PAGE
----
Lyons said handcuffs have been around since the early age of man, when strips of animal hide, tree bark and vine were used for restraint.After the dawn of the Bronze Age, more secure device with locks and keys developed.The numbers and names stamped into each pair of cuffs can help in tracing an item’s maker and provenance (history of ownership).Crude construction made to look old fashioned and modern welding techniques are also dead giveaways of fraud.He believes he owns one of just two surviving pairs in the world.He also spent ,900 (the most he ever paid) for a rare pair of 1850-era Stotz leg irons from Germany.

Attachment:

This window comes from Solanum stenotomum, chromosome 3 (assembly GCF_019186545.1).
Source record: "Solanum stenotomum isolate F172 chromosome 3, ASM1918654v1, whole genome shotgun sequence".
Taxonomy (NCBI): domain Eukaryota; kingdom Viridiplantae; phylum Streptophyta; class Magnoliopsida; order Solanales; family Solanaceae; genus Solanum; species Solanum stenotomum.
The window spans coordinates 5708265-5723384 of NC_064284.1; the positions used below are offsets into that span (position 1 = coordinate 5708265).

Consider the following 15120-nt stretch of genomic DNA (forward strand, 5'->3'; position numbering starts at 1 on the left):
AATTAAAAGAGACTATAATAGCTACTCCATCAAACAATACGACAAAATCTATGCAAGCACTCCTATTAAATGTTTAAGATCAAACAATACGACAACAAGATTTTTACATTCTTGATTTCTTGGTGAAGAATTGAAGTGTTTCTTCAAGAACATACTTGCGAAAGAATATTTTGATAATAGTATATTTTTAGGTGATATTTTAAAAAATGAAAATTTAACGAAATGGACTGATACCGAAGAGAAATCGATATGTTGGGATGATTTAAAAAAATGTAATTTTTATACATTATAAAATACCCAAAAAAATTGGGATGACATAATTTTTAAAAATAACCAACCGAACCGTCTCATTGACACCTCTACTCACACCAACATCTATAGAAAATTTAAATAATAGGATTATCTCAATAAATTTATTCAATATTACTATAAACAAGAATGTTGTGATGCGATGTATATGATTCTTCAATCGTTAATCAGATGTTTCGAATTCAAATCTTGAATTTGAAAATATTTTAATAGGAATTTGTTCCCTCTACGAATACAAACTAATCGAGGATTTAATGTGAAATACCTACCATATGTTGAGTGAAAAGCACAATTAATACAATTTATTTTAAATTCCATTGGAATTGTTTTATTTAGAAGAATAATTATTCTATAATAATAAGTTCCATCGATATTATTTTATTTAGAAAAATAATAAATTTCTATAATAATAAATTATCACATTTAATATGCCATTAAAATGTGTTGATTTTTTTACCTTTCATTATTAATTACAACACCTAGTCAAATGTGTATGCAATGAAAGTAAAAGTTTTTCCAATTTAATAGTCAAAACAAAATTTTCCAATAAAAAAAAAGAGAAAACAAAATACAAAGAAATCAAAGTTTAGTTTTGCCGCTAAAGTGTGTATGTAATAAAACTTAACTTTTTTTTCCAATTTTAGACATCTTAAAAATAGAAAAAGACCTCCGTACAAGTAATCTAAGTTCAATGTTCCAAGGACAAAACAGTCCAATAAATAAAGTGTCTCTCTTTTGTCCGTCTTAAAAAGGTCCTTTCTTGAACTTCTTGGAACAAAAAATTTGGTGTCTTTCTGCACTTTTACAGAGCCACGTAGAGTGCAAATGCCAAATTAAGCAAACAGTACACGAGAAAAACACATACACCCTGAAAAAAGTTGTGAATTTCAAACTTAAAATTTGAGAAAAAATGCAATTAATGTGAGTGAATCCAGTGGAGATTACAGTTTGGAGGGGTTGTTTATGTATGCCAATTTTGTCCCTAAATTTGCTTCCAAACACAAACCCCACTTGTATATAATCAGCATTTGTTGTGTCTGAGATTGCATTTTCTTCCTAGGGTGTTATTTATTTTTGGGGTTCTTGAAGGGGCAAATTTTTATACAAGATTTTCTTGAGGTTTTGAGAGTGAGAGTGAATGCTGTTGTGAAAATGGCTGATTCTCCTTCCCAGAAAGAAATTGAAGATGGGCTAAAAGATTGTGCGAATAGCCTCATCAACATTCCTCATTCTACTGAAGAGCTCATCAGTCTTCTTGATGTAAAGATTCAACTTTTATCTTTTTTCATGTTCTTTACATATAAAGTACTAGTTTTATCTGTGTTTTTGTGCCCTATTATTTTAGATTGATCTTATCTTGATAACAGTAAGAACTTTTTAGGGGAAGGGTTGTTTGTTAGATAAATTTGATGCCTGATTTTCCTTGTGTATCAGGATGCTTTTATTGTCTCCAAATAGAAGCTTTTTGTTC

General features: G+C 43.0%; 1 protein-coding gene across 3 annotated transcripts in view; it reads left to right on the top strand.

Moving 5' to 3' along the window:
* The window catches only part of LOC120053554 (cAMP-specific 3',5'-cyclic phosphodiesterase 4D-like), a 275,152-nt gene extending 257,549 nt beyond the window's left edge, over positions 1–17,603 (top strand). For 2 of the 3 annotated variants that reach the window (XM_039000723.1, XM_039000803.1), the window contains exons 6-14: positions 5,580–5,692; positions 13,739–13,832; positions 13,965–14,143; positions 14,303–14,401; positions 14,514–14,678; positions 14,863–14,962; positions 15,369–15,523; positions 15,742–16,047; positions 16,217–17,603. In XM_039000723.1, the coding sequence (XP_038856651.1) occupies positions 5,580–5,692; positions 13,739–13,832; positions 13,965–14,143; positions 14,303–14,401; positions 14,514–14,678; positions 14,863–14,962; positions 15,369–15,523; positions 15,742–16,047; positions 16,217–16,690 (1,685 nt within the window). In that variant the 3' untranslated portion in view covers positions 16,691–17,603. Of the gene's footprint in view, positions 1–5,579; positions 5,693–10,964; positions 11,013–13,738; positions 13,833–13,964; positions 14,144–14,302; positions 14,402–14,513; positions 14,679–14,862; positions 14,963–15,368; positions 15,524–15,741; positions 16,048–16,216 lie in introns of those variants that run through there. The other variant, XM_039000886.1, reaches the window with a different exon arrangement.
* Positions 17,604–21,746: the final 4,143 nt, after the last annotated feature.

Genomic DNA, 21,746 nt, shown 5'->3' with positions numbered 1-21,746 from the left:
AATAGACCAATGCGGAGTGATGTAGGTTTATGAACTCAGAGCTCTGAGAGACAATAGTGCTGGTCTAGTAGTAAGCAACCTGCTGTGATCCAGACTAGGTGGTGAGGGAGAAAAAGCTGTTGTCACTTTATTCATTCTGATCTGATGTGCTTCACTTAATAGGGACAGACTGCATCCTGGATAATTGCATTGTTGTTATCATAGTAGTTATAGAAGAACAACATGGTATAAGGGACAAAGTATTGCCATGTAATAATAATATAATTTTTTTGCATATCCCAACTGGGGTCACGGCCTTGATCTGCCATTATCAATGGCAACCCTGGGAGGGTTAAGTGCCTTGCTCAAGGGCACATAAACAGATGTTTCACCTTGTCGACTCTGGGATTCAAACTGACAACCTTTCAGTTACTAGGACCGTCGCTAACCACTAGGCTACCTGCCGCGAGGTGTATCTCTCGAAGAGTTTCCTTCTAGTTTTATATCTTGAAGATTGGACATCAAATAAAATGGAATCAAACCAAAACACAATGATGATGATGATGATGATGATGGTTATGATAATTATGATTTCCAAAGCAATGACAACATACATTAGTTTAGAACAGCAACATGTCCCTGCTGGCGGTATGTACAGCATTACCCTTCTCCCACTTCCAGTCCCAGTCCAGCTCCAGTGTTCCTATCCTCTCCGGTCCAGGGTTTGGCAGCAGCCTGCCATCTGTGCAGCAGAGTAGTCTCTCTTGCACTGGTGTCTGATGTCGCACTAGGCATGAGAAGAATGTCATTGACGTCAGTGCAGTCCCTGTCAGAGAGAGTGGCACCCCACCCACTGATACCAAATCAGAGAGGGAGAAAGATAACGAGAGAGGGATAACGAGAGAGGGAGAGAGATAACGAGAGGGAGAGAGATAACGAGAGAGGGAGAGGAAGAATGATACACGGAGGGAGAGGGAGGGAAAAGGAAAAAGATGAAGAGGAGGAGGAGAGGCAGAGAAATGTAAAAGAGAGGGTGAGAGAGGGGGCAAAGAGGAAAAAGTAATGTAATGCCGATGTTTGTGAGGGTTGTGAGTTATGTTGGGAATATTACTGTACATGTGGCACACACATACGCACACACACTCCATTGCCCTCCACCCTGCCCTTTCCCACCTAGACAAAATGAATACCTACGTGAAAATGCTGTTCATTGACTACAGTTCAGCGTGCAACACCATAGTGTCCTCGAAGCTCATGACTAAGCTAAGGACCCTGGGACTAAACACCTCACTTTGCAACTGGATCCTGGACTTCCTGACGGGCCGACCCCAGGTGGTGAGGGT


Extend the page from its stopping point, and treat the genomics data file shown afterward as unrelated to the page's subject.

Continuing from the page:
He finally bought his first set, the Japanese EIGs, from a police uniform supply store in his 20s.
Most collectors, he said, favor the beauty and engineering of 19th and 20th century German and Finnish cuffs.
Fakery is rife in the handcuff collectibles industry and Lyons is often called on to identify reproductions.
For most of his life, locks and keys have had a hold on Mark Lyons’ heart.
He’s run a North County locksmith business for decades and he’s a safecracker-on-call for local law enforcement agencies.
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Handcuffs also became popular with the general public thanks to performers like Houdini.